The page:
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Examples

The following examples show the use of LIKE, NOT LIKE, and the wildcard character %:

CREATE OR REPLACE TABLE like_ex(name VARCHAR(20));
INSERT INTO like_ex VALUES
    ('John  Dddoe'),
    ('Joe   Doe'),
    ('John_down'),
    ('Joe down'),
    ('Elaine'),
    (''),    -- empty string
    (null);
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SELECT name
    FROM like_ex
    WHERE name LIKE '%Jo%oe%'
    ORDER BY name;
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+-------------+                                                                 
| NAME        |
|-------------|
| Joe   Doe   |
| John  Dddoe |
+-------------+
SELECT name
    FROM like_ex
    WHERE name NOT LIKE '%Jo%oe%'
    ORDER BY name;
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+-----------+
| NAME      |
|-----------|
|           |
| Elaine    |
| Joe down  |
| John_down |
+-----------+
SELECT name
    FROM like_ex
    WHERE name LIKE '%J%h%^_do%' ESCAPE '^'
    ORDER BY name;
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+-----------+                                                                   
| NAME      |
|-----------|
| John_down |
+-----------+
SELECT name
    FROM like_ex
    WHERE name NOT LIKE 'John%'
    ORDER BY name;
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+-----------+                                                                   
| NAME      |
|-----------|
|           |
| Elaine    |
| Joe   Doe |
| Joe down  |
+-----------+
SELECT name
    FROM like_ex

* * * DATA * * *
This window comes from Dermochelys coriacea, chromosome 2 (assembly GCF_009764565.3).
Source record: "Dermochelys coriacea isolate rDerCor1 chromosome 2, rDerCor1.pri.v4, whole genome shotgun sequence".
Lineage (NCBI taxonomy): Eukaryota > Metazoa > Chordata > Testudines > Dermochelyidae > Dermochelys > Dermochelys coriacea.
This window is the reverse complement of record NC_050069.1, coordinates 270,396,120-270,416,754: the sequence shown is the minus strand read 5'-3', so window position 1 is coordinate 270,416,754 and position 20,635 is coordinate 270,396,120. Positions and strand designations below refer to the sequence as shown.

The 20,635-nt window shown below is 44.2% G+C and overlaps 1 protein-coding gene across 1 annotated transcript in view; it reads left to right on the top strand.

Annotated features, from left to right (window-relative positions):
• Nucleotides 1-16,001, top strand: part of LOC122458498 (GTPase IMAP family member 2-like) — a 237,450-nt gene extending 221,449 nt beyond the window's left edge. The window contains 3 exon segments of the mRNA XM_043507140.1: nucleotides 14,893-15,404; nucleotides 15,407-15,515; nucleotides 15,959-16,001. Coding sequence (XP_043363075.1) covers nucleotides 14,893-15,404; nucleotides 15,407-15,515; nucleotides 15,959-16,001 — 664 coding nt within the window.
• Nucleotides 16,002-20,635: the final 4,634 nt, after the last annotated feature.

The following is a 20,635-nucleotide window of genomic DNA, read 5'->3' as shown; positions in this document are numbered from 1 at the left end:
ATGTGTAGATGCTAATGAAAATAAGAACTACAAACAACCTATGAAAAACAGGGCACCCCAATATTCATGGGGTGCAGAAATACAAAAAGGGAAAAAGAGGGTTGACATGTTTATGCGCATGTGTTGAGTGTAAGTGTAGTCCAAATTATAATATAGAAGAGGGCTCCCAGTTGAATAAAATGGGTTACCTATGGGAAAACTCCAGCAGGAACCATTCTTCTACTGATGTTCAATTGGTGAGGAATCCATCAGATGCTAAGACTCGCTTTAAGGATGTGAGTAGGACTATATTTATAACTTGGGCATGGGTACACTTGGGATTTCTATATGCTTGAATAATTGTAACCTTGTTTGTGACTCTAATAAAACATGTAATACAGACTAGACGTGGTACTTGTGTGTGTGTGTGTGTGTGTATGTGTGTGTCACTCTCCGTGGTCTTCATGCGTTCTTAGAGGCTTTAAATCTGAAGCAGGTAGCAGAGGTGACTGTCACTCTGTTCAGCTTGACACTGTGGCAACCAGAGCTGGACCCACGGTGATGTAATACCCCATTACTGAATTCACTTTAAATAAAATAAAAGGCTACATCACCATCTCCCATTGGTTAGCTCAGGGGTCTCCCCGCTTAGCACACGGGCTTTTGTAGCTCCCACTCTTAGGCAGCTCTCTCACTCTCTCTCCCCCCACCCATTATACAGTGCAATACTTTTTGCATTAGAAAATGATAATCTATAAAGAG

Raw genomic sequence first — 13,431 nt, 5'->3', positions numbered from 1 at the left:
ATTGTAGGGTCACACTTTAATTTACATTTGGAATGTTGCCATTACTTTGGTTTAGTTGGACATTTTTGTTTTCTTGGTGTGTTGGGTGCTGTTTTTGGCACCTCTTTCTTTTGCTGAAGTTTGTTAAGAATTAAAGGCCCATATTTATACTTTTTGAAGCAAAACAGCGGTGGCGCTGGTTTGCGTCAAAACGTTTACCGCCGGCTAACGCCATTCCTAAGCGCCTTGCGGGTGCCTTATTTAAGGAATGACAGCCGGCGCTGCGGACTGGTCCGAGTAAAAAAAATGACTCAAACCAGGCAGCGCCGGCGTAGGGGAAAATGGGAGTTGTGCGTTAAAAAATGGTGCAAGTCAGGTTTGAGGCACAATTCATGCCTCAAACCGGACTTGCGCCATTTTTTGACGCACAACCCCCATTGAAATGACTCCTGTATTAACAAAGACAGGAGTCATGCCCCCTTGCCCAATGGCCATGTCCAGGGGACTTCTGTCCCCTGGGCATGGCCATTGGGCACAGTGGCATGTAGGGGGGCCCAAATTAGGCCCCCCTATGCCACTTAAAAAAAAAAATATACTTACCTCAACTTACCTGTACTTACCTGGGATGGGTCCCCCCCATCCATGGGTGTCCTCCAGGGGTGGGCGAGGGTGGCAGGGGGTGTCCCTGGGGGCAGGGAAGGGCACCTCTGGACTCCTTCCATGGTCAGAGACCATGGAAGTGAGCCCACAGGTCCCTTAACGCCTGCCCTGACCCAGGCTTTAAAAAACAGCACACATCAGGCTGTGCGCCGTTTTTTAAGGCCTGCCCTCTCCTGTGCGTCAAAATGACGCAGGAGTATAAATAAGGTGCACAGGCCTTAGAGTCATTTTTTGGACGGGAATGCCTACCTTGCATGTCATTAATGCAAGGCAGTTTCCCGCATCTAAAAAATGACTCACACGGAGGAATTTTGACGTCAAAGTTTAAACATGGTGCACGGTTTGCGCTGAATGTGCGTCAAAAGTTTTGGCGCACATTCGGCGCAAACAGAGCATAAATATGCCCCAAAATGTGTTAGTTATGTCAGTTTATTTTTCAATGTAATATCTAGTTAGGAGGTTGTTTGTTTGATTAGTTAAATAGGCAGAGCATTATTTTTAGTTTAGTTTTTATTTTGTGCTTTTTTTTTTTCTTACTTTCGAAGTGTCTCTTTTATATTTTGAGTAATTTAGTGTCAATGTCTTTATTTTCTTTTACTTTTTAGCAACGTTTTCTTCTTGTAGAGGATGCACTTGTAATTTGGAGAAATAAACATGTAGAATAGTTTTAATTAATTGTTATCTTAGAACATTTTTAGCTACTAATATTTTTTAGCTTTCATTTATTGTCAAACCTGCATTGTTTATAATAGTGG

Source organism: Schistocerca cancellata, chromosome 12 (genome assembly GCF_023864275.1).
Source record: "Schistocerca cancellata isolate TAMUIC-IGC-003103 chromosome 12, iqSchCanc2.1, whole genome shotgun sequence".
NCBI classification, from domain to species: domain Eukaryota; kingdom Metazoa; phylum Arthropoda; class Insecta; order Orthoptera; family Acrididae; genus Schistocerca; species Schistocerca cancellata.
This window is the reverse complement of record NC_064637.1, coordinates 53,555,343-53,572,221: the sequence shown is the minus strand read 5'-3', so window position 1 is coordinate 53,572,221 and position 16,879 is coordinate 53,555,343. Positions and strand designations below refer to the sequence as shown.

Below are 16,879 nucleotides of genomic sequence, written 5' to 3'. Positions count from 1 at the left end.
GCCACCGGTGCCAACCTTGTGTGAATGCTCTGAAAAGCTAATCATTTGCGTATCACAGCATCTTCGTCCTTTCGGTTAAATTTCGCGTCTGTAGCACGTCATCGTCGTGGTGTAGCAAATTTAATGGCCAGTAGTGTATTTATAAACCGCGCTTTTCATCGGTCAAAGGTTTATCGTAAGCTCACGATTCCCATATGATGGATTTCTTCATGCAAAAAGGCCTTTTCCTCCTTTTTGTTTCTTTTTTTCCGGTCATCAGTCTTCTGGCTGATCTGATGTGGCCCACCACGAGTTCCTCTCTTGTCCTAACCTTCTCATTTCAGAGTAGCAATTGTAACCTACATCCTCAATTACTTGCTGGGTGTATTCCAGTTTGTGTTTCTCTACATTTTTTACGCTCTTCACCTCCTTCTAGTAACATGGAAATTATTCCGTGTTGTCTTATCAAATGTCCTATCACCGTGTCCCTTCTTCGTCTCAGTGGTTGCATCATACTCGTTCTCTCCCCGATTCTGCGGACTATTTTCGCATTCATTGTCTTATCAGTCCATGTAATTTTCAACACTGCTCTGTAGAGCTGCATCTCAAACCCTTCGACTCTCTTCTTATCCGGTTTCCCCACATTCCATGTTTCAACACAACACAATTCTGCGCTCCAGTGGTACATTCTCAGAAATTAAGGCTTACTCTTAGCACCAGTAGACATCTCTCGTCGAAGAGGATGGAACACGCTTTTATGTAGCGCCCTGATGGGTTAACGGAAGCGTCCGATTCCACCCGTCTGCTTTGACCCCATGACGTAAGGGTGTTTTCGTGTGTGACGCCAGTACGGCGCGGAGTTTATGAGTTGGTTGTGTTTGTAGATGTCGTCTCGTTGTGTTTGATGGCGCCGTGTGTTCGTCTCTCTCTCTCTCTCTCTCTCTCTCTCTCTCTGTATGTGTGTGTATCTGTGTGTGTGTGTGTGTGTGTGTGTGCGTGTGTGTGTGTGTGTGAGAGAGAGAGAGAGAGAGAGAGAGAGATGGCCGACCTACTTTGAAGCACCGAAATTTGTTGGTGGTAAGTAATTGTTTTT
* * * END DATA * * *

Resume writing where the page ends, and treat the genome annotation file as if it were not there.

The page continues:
WHERE name NOT LIKE ''
    ORDER BY name;
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+-------------+                                                                 
| NAME        |
|-------------|
| Elaine      |
| Joe   Doe   |
| Joe down    |
| John  Dddoe |
| John_down   |
+-------------+

The following example uses an ESCAPE clause:

INSERT INTO like_ex (name) VALUES 
    ('100 times'),
    ('1000 times'),
    ('100%');
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Without the escape character, the percent sign (‘%’) is treated as a wildcard:

SELECT * FROM like_ex WHERE name LIKE '100%'
    ORDER BY 1;
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+------------+                                                                  
| NAME       |
|------------|
| 100 times  |
| 100%       |
| 1000 times |
+------------+

With the escape character, the percent sign (‘%’) is treated as a literal:

SELECT * FROM like_ex WHERE name LIKE '100^%' ESCAPE '^'
    ORDER BY 1;
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+------+                                                                        
| NAME |
|------|
| 100% |
+------+

The following example uses an ESCAPE clause in which the backslash is the escape character. Note that the backslash itself must be escaped in both the ESCAPE clause and in the expression:

SELECT * FROM like_ex WHERE name LIKE '100\\%' ESCAPE '\\'
    ORDER BY 1;
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+------+                                                                        
| NAME |
|------|
| 100% |
+------+